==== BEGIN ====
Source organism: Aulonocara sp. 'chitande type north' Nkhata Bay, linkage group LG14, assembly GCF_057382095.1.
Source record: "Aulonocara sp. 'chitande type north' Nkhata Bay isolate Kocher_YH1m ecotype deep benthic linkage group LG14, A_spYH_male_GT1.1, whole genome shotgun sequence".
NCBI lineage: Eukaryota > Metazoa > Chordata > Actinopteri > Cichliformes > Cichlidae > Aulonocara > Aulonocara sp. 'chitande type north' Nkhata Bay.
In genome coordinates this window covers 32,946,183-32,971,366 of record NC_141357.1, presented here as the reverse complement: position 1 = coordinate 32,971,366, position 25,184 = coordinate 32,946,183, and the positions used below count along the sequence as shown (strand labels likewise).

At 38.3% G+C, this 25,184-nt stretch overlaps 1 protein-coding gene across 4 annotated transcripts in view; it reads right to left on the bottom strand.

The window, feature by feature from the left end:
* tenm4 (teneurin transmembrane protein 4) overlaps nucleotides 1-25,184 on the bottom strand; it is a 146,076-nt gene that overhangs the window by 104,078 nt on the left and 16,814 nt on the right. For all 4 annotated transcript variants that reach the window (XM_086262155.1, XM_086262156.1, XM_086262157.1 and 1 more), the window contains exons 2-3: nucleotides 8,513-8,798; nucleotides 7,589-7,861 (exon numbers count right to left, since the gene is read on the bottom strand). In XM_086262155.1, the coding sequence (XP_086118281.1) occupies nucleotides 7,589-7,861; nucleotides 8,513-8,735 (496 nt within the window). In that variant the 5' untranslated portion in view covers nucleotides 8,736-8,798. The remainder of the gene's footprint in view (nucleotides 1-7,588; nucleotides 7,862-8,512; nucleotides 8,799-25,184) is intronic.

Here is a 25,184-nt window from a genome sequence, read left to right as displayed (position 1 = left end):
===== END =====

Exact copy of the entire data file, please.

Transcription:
Source organism: Aulonocara sp. 'chitande type north' Nkhata Bay, linkage group LG14, assembly GCF_057382095.1.
Source record: "Aulonocara sp. 'chitande type north' Nkhata Bay isolate Kocher_YH1m ecotype deep benthic linkage group LG14, A_spYH_male_GT1.1, whole genome shotgun sequence".
NCBI lineage: Eukaryota > Metazoa > Chordata > Actinopteri > Cichliformes > Cichlidae > Aulonocara > Aulonocara sp. 'chitande type north' Nkhata Bay.
In genome coordinates this window covers 32,946,183-32,971,366 of record NC_141357.1, presented here as the reverse complement: position 1 = coordinate 32,971,366, position 25,184 = coordinate 32,946,183, and the positions used below count along the sequence as shown (strand labels likewise).

At 38.3% G+C, this 25,184-nt stretch overlaps 1 protein-coding gene across 4 annotated transcripts in view; it reads right to left on the bottom strand.

The window, feature by feature from the left end:
* tenm4 (teneurin transmembrane protein 4) overlaps nucleotides 1-25,184 on the bottom strand; it is a 146,076-nt gene that overhangs the window by 104,078 nt on the left and 16,814 nt on the right. For all 4 annotated transcript variants that reach the window (XM_086262155.1, XM_086262156.1, XM_086262157.1 and 1 more), the window contains exons 2-3: nucleotides 8,513-8,798; nucleotides 7,589-7,861 (exon numbers count right to left, since the gene is read on the bottom strand). In XM_086262155.1, the coding sequence (XP_086118281.1) occupies nucleotides 7,589-7,861; nucleotides 8,513-8,735 (496 nt within the window). In that variant the 5' untranslated portion in view covers nucleotides 8,736-8,798. The remainder of the gene's footprint in view (nucleotides 1-7,588; nucleotides 7,862-8,512; nucleotides 8,799-25,184) is intronic.

Here is a 25,184-nt window from a genome sequence, read left to right as displayed (position 1 = left end):